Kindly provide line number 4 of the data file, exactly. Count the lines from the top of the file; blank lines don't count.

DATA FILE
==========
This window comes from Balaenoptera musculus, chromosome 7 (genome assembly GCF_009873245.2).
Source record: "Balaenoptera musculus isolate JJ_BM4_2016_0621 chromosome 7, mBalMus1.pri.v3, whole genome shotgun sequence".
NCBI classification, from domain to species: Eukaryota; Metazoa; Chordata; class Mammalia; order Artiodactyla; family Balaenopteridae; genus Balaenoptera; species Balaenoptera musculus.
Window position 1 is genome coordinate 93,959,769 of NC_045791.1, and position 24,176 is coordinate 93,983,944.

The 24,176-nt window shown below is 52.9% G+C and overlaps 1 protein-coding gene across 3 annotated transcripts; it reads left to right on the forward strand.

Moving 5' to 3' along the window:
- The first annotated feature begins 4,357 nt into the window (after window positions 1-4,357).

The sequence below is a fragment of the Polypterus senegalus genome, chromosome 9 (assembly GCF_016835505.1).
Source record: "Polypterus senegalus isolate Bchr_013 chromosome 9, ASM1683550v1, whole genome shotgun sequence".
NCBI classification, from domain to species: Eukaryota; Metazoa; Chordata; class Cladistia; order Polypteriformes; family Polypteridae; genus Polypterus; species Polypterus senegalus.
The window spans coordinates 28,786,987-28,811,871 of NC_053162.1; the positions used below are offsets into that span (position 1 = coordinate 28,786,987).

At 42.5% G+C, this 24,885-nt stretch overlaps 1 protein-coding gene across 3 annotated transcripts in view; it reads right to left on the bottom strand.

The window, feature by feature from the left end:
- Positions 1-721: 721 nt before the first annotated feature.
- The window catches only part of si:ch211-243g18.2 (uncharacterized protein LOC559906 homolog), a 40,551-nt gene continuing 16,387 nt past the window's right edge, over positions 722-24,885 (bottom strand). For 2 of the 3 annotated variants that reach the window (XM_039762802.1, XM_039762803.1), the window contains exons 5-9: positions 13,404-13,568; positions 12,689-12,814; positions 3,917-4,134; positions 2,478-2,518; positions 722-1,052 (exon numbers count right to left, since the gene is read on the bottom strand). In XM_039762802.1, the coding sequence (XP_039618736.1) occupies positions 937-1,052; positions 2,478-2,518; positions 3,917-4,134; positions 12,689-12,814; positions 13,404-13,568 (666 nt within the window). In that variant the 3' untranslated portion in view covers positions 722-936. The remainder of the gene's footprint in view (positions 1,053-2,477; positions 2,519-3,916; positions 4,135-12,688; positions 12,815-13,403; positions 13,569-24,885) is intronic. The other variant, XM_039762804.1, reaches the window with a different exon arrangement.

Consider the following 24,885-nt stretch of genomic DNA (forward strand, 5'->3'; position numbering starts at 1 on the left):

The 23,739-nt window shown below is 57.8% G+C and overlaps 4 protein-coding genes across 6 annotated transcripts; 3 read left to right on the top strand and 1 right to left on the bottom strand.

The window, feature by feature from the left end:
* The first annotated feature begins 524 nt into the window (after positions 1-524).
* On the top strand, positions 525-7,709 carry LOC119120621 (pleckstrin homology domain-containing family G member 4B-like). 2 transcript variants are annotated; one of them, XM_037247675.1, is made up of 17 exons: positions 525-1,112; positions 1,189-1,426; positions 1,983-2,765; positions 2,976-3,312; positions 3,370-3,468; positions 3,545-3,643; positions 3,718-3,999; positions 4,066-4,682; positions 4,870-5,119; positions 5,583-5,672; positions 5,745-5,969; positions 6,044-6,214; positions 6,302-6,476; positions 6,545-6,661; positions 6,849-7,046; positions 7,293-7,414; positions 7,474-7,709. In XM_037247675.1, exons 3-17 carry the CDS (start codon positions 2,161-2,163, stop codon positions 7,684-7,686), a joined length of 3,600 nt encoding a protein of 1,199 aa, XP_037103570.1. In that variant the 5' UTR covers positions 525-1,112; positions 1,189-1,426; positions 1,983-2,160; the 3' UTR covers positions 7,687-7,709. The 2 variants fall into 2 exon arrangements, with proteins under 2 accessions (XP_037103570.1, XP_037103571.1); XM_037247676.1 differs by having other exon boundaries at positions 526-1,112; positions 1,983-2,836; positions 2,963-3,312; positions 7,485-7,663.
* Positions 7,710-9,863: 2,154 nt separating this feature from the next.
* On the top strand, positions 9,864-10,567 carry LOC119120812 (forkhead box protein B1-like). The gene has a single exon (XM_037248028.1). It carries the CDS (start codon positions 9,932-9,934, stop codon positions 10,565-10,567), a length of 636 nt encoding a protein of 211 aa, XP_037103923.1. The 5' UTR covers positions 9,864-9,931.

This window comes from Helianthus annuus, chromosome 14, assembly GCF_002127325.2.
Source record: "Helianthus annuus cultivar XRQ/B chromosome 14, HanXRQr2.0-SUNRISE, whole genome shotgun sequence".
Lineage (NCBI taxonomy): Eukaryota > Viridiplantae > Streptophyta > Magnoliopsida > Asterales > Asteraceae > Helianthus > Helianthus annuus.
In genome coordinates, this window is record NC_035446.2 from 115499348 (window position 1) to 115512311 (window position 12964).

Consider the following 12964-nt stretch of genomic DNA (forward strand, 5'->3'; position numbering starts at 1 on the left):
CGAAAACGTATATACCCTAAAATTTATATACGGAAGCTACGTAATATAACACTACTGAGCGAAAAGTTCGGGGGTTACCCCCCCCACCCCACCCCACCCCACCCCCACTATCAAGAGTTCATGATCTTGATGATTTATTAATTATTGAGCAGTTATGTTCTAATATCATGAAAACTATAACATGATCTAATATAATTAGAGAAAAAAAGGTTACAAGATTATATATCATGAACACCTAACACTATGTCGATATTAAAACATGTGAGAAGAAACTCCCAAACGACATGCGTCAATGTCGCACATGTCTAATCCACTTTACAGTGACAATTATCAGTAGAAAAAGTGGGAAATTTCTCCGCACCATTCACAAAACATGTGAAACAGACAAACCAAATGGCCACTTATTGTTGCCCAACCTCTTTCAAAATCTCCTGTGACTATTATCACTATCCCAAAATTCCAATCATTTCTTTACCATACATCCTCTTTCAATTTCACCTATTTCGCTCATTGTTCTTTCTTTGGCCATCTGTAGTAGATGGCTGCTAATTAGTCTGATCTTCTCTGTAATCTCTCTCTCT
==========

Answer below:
Window position 1 is genome coordinate 93,959,769 of NC_045791.1, and position 24,176 is coordinate 93,983,944.